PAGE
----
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I have to admit having approached this movie with as much trepidation as anticipation. After all, Mel Blanc is gone, Chuck Jones is gone, and the hallowed Looney Tunes franchise now resides in the hands of younger players. Think about all the things that could have gone wrong. The voices might not be quite the same. The animation might be done on the cheap, like a lot of modern "cartoons". The writers might opt for the kind of witless "humor" that seems to be in vogue today. Happily, all my fears were unfounded. "Looney Tunes - Back in Action" is EXACTLY as good as I hoped it would be. Not only are the animation and voices superb (the latter being indistinguishable from the originals), but "Looney Tunes" turns out to be a veritable showcase of variations on all those goofy gags you remember from the old cartoons. Characters walking into paintings, horribly defective ACME products, the running "rabbit season/duck season" feud...they're all here, with every bit of comic timing and inventiveness that you remember, and then some. Fans of the old cartoons will have a field day catching glimpses of all sorts of minor players in the background. (Watch for Sam and Ralph, the sheepdog and wolf who pummel each other -- but only between 9 and 5 -- in the background of the cafeteria scene.) The writer, Larry Doyle, miraculously manages to cram dozens of minor Looney Tunes characters into the story, yet without making it seem awkward or contrived. Of course, for the human characters, one needs actors almost as cartoony as the venerable WB rabbit and duck, and Brendan Fraser, Jenna Elfman and Steve Martin work beautifully in their roles. Fraser of course already has "George of the Jungle" and "Dudley Do-Right" under his belt; Jenna Elfman always WAS something of a cartoon; and after so many movies that underutilize his comic talents, what a joy it is to see Steve Martin turned loose to perform the "wild and crazy" kind of comedy we haven't seen since the beginning of his career! There are also gag appearances by Timothy Dalton as a James Bond-ish spy (hmmm...) and Heather Locklear as one of his covert cohorts. Both actors show a nice flair for comedy. (Casting directors, please note.) There are also a few surprise cameos which I wouldn't dare to spoil. The plot (for those who apparently weren't paying attention) involves the head of the evil ACME corporation (Martin) and his attempt to find a magical diamond which can change humans into monkeys. Recently-fired Fraser and Daffy are hot on the trail of Fraser's father, a spy who was captured while attempting to stop Martin's diabolical plot. Elfman and Bugs follow. The trail leads the foursome to clues in Las Vegas and Paris, before reaching its climax in outer space. It's pretty much your standard James Bond plot, except that it's scads wittier. (For those who expected something meatier, please check the IMDb for the following references: KUBRICK, STANLEY...WELLES, ORSON...and BERGMAN, INGMAR.) Half the fun comes from seeing the various "operatives" that ACME throws up against our heroes: Yosemite Sam, Elmer Fudd, Marvin the Martian, Wile E. Coyote, et. al. And if that wasn't enough, there's a secret lab wherein Robby the Robot, Kevin McCarthy ("They're coming! Beware!"), and an assortment of recognizable 1950s bug-eyed monsters reside. There's even a nice subtext involving Daffy's frustration at always playing straight man to Bugs, and the whole love/hate relationship between the two characters. Clearly, writer Doyle knows this material inside and out. There are inherent dangers in taking characters that were, after all, short subjects, and expanding them into a 90-minute movie. Doyle overcomes these nicely, thank you, by moving Bugs, Daffy, Fraser and Elfman from one set-piece to another. He also eschews the all-too-common tendency nowadays to make an action movie fastfastfast, without any change of pace so we can catch our breaths. But no matter whether the characters are involved in an action sequence or just standing around talking, the gags come thick and fast. Everything is rounded out with some nice special effects, and a zippy music score by the ever-reliable Jerry Goldsmith, who manages to beautifully integrate several classic Carl Stalling and Raymond Scott cues. (Yeah, you remember Scott. His music was that piece they played whenever they showed some sort of giant conveyor belt or monstrous contraption.) As for those who didn't find this movie funny, all I can do is quote Bugs: "...If you don't find a rabbit wearing lipstick amusing, then we ain't got nothing' to say to each other." Or in the words of Daffy: "Youuuuuuuuuu're despicable!"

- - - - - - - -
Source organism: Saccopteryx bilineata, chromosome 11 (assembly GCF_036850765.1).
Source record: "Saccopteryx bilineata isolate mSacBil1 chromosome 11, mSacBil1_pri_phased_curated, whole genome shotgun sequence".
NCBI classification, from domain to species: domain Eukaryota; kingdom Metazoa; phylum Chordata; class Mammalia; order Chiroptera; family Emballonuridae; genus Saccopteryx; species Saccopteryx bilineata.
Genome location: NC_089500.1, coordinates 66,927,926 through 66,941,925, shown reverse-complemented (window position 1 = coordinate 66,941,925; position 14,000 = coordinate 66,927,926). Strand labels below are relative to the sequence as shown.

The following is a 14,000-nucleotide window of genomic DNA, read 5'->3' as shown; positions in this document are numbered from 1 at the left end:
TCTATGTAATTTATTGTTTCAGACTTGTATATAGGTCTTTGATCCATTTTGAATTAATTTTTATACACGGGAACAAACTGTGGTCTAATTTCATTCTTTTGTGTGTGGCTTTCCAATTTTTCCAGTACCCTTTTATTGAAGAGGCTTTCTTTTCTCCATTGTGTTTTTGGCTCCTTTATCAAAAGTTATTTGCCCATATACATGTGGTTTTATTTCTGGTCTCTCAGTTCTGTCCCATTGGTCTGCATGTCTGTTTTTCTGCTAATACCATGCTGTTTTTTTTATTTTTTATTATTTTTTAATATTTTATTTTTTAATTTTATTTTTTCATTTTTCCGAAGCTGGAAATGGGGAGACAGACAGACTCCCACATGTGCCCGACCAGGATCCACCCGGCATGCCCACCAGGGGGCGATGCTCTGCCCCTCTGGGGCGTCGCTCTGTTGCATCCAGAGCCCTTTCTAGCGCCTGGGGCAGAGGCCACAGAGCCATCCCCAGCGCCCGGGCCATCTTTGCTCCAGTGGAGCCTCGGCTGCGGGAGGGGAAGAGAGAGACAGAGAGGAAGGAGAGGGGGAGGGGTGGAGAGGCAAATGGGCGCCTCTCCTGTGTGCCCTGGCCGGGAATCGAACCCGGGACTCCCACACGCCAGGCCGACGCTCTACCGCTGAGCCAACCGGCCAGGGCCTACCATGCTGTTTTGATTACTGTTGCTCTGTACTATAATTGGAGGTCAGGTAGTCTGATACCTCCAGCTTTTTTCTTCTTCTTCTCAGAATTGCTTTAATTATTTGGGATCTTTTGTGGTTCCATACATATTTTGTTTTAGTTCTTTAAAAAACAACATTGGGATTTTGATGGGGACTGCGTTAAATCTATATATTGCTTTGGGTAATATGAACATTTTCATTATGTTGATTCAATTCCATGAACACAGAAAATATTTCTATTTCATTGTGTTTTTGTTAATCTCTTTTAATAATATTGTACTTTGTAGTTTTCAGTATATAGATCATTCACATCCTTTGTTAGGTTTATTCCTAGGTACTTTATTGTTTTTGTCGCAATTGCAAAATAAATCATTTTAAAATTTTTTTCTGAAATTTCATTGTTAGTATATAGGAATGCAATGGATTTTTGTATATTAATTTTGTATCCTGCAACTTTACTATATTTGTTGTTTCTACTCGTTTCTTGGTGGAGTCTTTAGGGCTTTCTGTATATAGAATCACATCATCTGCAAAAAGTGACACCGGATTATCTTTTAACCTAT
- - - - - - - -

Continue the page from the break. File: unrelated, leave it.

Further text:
Ever since "Who Framed Roger Rabbit" hit theaters in 1988, Hollywood has tried to replicate the formula of placing animated characters in the real world and vice-versa. "Space Jam" was loved when first released but now seems like a feature length commercial for Michael Jordan's career. "The Adventures of Rocky and Bullwinkle" worked on a spot-the-cameo level but little else. "Cool World" has for the most part blissfully faded from memory. Then along comes "Looney Tunes: Back in Action" and does the impossible - it manages to be funny, entertaining and lively while still slowing things down at times to be insightful. Loaded with numerous celebrities mugging for the camera, satirical jabs at Hollywood and pop cultural references out the ying-yang, the movie has the true frantic nature of a cartoon. Daffy Duck (voice of Joe Alaskey) has become fed up by constantly playing second banana to Bugs Bunny (also Alaskey) for the past six decades. He makes an ultimatum - either he gets equal billing and pay alongside Bugs, or he's out of there. Warner Bros. Vice President Kate Houghton (Jenna Elfman) promptly gives the duck the boot, and while vindictively wrecking havoc on the studio lot, Daffy hooks up with ne'er do well security guard D.J. Drake (Brendan Fraser) who happens to be the son of famous movie spy Damian Drake (Timothy Dalton). D.J. is fired as well for not be able to stop Daffy's rampage, and reluctantly goes home with the duck in tow. However, things go crazy when he discovers that his father really is a spy and has been captured by the evil President of the ACME Corporation (Steve Martin). D.J must take up his father's mission of seeking the Blue Monkey Diamond, a mystical jewel that - like all mystical items in such movies - can be deadly in the wrong hands. Daffy's eyes naturally light up with greed at the sound of the word diamond and joins D.J. Meanwhile, Kate is facing her own dismissal following less then stellar studio reviews of the latest Bugs cartoon without Daffy, and must track down the duck with Bugs' help to convince him to return. The four unlikely heroes team up to stop ACME, save Damian Drake and patch up Bugs and Daffy's fractured partnership. A lot of love went into this product and it shows. Some of the best jokes are attacks on numerous sensitivity issues that protest groups have mounted against cartoons in the past few decades. Porky Pig and Speedy Gonzalez lament the effect that political correctness is having on their careers while Daffy is told that his constant complaining makes him appealing only to angry bald men who live in basements. Sight gags rain in as well, the most memorable being a wonderfully conceived scene in the Louvre Museum in Paris where Elmer Fudd chases Bugs and Daffy in and out of numerous famous paintings like "The Scream" and "Persistence of Memory." The voice acting here is all near perfect. Alaskey does a much better job imitating Mel Blanc's famous Bugs Bunny voice then Billy West did in "Space Jam." Bugs is still the street smart Brooklyn hustler he has always been, and adds a nice bit of levity to the proceedings. Daffy is still delightfully conceited and selfish, though in a nice change of pace he is actually allowed to be heroic at some points. Also, it should be noted that while Bugs clearly control every scene he's in, this in indeed Daffy's movie and he carries it well. Fraser has a strong enough presence to play alongside cartoon characters but doesn't have much to do in the humor department. We're reminded that like in "Dudley Do-Right," Fraser just can't make a character funny without decent lines. Elfman is also lively but remains wallpaper to her animated co-stars, as she should. Dalton on the other hand manages to be serious and goofy at the same time, and seems to be having a great time spoofing his own James Bond character. But it's Martin who really puts in a performance here, playing the ACME President with a combination of Jim Carrey's loose-limbed gait and Robin Williams' rapid-fire dialogue. He's a truly unique character for Martin to play, a live action cartoon competing for screen time with Bugs and the others. Martin makes him Dr. Evil as played by Jerry Lewis. Director Joe Dante films this with the same tongue-in-cheek abandon that he used to bring "Gremlins" and "The Howling" to life. The movie's success owes much to his respect for cartoons, and his desire to undo the harm that "Space Jam" did to the characters is a breath of fresh air. Along with fellow Warner Bros. characters like Wile E. Coyote, Pepe Le Pew and Sylvester the Cat, the movie also makes room for cameos by wrestler Bill Goldberg, Joan Cusack and even legendary B-movie schlockmeister Roger Corman. "Looney Tunes: Back in Action" lacks the same originality that made "Roger Rabbit" immortal, but still has the energy and wit to remain memorable for decades to come. The movie twists the legends of the Warner stable while still honoring their personalities, and as such the movie works as both an homage to and a wink-at-the-audience spoof of the classic cartoons. It's a movie even Daffy will love. Eight out of ten stars. Funny toons makes up for some lifeless actors, and the Looney Tunes legacy is returned to its former glory. Nothing despicable here.